Orphaned, burned mountain lion rescued from California fire

West

This image provided by the Oakland Zoo shows an orphaned mountain lion cub who was badly burned in a Northern California wildfire. An orphaned mountain lion cub who was badly burned in a Northern California wildfire is being treated at the Oakland Zoo after being rescued. The cub, believed to be four to six weeks old, had his whiskers singed off and his paws severely burned. (Oakland Zoo via AP)

OAKLAND, Calif. (AP) — An orphaned mountain lion cub who was badly burned in a Northern California wildfire is being treated at the Oakland Zoo after being rescued.

The male cub, believed to be four to six weeks old, had his whiskers singed off and his paws severely burned. A state firefighter battling the Zogg Fire in Redding rescued him Wednesday, the zoo said in a statement Thursday. As a result, he was named Captain Cal, after the California Department of Forestry and Fire Protection’s mascot.

The cougar, who weighs less than 4 pounds, was taken to the zoo’s veterinary hospital, where he was cleaned and given antibiotics, pain medications and fed a milk formula for kittens through a syringe, the zoo said.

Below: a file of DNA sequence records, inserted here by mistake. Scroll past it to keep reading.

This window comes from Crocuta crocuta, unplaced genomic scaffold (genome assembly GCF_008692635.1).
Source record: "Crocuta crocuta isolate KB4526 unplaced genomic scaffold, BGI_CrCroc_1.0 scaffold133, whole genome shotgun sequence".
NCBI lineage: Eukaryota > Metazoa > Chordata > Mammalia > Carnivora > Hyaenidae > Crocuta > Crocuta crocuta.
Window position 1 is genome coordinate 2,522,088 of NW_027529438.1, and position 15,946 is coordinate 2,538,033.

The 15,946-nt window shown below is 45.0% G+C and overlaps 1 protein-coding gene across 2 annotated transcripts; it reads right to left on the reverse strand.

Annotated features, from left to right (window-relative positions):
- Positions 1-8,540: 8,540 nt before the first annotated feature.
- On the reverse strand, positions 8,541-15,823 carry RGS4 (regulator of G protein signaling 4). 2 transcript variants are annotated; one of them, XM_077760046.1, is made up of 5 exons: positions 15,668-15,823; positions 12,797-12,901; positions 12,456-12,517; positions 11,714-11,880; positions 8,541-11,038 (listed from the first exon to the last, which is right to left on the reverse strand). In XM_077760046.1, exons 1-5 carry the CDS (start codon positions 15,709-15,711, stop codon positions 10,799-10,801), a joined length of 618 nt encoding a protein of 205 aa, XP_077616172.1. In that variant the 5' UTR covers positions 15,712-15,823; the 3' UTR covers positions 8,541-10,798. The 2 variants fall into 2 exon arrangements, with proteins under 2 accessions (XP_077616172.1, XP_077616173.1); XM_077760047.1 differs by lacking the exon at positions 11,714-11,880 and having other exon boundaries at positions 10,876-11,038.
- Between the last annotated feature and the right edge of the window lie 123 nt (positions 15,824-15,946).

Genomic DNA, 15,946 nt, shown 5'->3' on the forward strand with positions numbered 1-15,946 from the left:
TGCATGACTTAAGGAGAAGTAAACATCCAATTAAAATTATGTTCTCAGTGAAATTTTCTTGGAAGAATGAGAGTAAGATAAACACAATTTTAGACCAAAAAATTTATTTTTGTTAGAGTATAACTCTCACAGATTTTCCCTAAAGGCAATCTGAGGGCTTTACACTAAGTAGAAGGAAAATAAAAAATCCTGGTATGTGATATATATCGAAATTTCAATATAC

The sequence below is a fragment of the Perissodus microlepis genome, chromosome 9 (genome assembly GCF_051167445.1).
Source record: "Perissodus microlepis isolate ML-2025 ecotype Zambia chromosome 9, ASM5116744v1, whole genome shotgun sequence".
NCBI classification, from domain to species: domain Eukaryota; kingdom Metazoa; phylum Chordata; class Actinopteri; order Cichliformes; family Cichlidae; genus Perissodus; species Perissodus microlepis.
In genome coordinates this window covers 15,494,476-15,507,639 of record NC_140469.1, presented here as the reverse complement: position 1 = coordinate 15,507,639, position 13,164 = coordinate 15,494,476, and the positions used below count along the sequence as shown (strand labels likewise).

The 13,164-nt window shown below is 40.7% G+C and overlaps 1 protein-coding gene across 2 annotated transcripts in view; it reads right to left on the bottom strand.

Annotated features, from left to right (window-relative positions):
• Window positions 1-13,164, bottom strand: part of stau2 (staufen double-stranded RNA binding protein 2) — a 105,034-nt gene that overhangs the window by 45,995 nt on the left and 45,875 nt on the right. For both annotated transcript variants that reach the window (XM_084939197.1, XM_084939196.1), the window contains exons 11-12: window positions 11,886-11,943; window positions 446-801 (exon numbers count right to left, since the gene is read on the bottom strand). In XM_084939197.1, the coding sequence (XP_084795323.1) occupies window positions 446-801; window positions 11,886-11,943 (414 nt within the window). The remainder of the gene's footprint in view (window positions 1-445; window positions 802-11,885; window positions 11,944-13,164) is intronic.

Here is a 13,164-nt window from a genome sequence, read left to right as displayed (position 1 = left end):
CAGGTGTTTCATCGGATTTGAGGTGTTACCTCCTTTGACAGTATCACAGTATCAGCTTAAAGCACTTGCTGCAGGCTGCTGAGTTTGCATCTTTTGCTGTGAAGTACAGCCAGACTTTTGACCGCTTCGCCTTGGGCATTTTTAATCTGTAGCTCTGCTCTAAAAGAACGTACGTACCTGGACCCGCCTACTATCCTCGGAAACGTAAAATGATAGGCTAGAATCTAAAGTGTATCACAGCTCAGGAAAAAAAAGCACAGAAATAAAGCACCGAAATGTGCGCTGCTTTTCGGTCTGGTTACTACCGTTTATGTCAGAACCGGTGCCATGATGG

This image provided by the Oakland Zoo shows an orphaned mountain lion cub who was badly burned in a Northern California wildfire. (Oakland Zoo via AP)

X-rays determined he didn’t have any lung damage from smoke or bone damage to his paws.

A vet said that “he is currently eating on his own and acting feisty – both promising signs for his recovery,” the zoo said.

Mountain lions usually stay with their mothers until they are about 2 years old in order to learn survival skills, the zoo said. But this the animal was orphaned and now can’t learn those skills, the zoo said.

“He will be placed in a suitable forever home once he’s ready to leave” the veterinary hospital, the zoo said.

“We’re cautiously optimistic that this cub will now survive and thrive,” said Dr. Alex Herman, director of veterinary services at the zoo.

The Zogg Fire that began Sunday in far northern Shasta County has killed four people and destroyed 170 homes and other buildings. It was 56% contained Friday.

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